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          • Ship to TOWN NAME
          • Ship to TOWN
          • Ship to PORT NAME
          • select Nearby Port
          • Select the location in

          is not part of our routes You can choose an alternative in below

          Choose a port to in the list below

            is not part of our routes

            Full Container Load(FCL)

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            20FT Container
            20' x 8' x 8'6"
            20ftcontainer | iContainers
            40FT Container
            40' x 8' x 8'6"
            40ftcontainer | iContainers
            40FT High cube
            40' x 8' x 9'6"
            40fthighcube | iContainers

            Share Container Load(LCL)

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            Calculate LCL volume

            How to calculate your shipment volume of LCL

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          How to prepare an LCL shipment

          How to prepare an LCL shipment

          LCL shipping

          When sending shipment via LCL shipping, your cargo will be sharing a container space alongside other cargo. This increases the risk of damage to your cargo, especially when the most common cause of damage to LCL shipment is insufficient and/or inadequate packing. While you have no control over how other shippers pack their cargo, you can certainly take extra precaution to ensure your LCL shipment is well-prepared.

          How to prepare an LCL shipment

          There’s no one proper way to prepare an LCL shipment and it all depends on the type of merchandise you’re shipping. Certain things to consider include whether or not your cargo includes fragile goods and the total number of boxes you’ll be sending.

          Here are some guidelines on how to prepare an LCL shipment:

          1. Use proper boxes and packaging

          Make sure to pack all your goods in boxes, and not suitcases or other kinds of containers. There are certain boxes that are specially designed for exports that you may purchase and use for your merchandise. If your cargo contains fragile goods, you should first use bubble wrap to protect your goods and use plastic packaging to fill the boxes for added precaution. A vessel out at sea may face rough conditions and it’s always best to over-protect than face damages. Seal all boxes properly to prevent any cargo from spilling out.

          2. Label your boxes clearly

          All boxes must be clearly labeled with the following information, preferably on each side of the box:

          • Shipper name
          • Consignee name
          • Country of destination
          • Name of freight forwarder
          • Booking number

          This way, the information is visible regardless of how your boxes end up being stacked in the container. Due to the nature of LCL shipping, your cargo may go through different stages of loading and unloading.

          3. Number your boxes sequentially

          Label each box with a number that indicates its sequential order with respect to the total number of boxes you are sending. Eg. If you’re sending 10 boxes, label the boxes as such:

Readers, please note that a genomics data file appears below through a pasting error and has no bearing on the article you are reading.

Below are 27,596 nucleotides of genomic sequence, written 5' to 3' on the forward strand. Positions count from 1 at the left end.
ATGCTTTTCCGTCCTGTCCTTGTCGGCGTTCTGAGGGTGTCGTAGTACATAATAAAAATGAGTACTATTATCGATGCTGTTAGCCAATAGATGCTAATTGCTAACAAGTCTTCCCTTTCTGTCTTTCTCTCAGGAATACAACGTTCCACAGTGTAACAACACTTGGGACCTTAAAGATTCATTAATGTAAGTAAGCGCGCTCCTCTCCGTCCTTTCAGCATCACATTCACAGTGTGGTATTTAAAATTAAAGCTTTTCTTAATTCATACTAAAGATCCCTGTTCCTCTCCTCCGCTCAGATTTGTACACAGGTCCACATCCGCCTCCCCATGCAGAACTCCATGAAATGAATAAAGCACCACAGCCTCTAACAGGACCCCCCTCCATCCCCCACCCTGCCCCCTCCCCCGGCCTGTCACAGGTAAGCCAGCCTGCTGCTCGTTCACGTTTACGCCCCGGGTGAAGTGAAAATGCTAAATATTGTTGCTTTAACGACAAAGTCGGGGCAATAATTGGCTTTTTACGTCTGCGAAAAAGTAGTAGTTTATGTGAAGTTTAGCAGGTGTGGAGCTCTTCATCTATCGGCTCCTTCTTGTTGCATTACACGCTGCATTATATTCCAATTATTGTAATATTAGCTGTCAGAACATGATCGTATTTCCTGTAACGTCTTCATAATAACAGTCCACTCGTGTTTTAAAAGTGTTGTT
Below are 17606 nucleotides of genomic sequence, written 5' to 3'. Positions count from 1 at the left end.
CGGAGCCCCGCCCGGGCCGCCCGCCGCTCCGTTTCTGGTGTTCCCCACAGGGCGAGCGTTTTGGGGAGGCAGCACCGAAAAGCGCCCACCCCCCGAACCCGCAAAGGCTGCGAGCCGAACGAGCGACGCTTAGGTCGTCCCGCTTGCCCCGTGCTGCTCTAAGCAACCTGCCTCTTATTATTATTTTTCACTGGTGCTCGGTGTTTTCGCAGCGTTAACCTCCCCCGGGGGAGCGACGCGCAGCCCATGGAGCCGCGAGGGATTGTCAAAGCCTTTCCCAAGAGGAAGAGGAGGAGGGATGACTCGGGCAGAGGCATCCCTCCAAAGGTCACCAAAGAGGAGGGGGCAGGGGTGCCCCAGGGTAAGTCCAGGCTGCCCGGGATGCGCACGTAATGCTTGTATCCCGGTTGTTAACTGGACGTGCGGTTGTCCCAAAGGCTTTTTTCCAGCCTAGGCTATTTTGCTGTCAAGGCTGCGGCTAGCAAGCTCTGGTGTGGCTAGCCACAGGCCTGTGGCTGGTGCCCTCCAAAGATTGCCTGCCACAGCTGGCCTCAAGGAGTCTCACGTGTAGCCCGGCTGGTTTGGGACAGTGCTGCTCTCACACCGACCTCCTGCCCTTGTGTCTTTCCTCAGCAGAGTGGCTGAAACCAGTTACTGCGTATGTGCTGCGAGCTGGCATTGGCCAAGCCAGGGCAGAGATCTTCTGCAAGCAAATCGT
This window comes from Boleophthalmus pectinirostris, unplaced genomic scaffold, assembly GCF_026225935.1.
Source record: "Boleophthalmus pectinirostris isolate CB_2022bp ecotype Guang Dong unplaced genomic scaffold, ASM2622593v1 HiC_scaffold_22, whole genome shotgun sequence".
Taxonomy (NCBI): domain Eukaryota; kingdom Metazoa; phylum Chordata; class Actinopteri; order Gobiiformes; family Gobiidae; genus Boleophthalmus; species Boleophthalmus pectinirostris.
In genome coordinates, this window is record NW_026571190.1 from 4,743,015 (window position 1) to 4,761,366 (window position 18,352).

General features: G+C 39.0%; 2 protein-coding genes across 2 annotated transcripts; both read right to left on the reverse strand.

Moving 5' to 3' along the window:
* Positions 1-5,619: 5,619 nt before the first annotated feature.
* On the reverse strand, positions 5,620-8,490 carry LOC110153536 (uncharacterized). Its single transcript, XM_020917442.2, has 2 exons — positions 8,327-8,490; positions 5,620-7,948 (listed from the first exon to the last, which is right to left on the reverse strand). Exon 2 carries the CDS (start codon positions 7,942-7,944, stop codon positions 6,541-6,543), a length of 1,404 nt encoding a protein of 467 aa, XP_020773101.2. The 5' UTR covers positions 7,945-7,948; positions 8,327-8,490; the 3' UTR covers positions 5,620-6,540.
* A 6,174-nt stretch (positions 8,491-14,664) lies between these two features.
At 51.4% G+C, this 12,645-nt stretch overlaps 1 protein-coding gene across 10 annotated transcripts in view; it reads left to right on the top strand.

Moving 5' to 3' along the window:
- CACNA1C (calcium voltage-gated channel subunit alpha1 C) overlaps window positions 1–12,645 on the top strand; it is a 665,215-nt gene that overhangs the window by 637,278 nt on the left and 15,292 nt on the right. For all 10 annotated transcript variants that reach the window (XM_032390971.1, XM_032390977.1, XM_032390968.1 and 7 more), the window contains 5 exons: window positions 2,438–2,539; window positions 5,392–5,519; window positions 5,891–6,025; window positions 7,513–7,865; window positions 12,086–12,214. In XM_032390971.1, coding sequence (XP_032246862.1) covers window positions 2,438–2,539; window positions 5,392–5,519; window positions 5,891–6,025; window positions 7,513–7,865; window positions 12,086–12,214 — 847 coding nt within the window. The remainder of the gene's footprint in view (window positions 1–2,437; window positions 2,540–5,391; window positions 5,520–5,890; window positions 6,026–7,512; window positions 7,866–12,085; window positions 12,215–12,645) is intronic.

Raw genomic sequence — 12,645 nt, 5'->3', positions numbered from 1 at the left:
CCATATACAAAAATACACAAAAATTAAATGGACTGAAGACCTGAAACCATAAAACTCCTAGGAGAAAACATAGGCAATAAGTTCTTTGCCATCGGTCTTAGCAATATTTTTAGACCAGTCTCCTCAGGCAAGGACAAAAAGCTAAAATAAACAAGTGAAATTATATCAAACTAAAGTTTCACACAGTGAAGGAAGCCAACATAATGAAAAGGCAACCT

• Box #1 of 10
          • Box #2 of 10
          • Box #3 of 10…

          You may label this on the box’s main label or separately.

          4. Attach a fragile label if needed

          When shipping delicate goods, make sure that you label it ‘FRAGILE’ as clearly and as visibly as possible on each and every side of each box.

          We would recommend you stick a special ‘FRAGILE’ sticker on the box instead of handwriting it on the box label for better visibility.

          5. Calculate your shipment volume and properly palletize your goods

          Before you get an LCL shipment quote, you need to first calculate and provide the total volume of your merchandise. Once you have done that, you may proceed to book with your freight forwarder.

          We recommend you to palletize your cargo. Because LCL containers are shared, all merchandise in the container needs to be perfectly and properly palletized to reduce risk of damage to other cargo.

          If palletizing, keep in mind that it adds into your total volume and overall price. If you under-report your overall volume, you run the risk of incurring extra costs.

          6. Package your goods uniformly

          Stack your cargo as evenly and uniformly as you can. That means not having one part sticking out too high or shifting due to unbalanced distribution. Because shipping prices are determined based on the volume of the merchandise, an uneven distribution may result in higher costs.

          7. Label any non-stackable pallets

          Depending on the type of merchandise you’re shipping, it may not be the most ideal option for them to be stacked, which is a common practice, especially if you’re sending fragile goods. As important as it is to properly palletize your cargo should you want to keep your pallets unstacked, make sure to let freight forwarder know when you make your reservation. You should also label this on all sides of the boxes you do not wish to have stacked.

          8. Use only plastic or wood-treated pallets

          Most palletizing happens after the goods arrive at the warehouse. You can, however, choose to palletize it yourself. Should you do so, we would recommend you to use either plastic pallets or wood pallets that have been properly treated. This reduces the risk of rejection by customs authorities at destination for failure to comply with regulations.

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